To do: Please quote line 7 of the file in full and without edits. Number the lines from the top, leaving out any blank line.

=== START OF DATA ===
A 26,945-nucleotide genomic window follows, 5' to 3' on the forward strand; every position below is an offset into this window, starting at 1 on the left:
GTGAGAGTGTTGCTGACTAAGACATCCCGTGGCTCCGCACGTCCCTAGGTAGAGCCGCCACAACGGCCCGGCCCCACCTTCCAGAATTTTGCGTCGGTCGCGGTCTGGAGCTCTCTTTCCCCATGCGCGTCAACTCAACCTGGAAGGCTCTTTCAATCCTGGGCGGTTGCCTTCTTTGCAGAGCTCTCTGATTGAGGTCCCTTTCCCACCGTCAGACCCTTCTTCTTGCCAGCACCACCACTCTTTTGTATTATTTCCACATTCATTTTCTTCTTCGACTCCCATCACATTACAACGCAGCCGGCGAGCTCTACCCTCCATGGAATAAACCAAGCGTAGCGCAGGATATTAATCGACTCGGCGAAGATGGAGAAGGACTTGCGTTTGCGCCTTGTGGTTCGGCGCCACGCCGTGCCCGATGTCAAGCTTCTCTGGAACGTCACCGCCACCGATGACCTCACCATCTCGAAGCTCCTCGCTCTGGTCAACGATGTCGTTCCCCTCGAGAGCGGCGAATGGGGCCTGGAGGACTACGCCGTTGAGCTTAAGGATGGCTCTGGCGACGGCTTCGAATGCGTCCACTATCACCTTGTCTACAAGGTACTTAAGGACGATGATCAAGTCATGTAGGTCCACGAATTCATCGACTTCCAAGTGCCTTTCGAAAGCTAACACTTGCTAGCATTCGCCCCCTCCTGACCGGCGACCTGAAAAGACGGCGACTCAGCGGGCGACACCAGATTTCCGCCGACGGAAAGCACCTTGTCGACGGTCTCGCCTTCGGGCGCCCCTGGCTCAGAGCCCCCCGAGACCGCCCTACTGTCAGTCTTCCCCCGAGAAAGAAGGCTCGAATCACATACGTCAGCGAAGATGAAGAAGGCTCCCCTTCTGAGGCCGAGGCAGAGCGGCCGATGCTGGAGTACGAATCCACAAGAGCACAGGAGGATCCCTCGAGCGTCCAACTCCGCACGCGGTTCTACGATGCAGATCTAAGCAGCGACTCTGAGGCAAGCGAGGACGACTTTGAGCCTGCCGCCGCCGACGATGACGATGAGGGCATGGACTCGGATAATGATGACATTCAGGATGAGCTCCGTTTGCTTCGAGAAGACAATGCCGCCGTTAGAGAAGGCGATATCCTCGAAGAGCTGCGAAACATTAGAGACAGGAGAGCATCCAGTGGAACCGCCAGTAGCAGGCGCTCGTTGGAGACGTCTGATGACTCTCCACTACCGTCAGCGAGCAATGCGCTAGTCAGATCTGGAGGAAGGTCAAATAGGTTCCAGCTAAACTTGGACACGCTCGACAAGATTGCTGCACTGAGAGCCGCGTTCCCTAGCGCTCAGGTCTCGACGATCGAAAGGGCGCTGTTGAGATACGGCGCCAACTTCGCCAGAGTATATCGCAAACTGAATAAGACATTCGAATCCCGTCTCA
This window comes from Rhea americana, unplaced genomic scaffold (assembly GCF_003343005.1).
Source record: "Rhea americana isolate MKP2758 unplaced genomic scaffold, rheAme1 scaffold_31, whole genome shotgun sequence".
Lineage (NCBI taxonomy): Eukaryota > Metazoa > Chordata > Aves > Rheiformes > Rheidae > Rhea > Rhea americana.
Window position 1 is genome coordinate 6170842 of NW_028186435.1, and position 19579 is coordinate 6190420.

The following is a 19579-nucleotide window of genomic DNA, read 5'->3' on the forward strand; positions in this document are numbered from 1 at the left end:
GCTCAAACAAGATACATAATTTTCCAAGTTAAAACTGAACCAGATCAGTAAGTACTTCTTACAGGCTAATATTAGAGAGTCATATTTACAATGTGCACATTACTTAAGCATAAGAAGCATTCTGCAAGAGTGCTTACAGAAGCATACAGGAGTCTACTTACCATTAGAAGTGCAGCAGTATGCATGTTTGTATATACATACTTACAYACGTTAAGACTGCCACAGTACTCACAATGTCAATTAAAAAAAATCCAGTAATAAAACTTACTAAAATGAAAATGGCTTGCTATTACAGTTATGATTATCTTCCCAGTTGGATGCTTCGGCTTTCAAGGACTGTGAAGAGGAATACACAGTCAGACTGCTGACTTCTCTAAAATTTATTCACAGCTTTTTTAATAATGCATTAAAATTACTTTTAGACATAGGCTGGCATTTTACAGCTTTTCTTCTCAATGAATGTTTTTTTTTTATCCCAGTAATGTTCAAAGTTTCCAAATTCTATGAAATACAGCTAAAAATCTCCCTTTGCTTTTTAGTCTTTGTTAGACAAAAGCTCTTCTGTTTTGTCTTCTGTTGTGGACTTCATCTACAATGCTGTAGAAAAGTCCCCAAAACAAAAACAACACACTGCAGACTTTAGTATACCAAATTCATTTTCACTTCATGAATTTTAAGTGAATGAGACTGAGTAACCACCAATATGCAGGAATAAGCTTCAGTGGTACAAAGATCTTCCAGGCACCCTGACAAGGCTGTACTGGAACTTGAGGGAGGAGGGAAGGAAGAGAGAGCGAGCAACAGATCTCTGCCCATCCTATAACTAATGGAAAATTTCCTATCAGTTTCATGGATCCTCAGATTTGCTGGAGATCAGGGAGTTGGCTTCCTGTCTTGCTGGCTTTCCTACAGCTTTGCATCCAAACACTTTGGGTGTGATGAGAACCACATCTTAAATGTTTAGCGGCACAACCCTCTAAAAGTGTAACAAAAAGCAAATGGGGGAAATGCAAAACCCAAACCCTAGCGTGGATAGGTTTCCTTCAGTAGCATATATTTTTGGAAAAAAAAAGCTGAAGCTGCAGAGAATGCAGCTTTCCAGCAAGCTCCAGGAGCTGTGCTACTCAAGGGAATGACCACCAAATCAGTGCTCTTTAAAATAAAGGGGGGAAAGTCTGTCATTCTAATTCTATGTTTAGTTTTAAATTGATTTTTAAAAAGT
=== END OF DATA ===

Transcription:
The following is a 19579-nucleotide window of genomic DNA, read 5'->3' on the forward strand; positions in this document are numbered from 1 at the left end: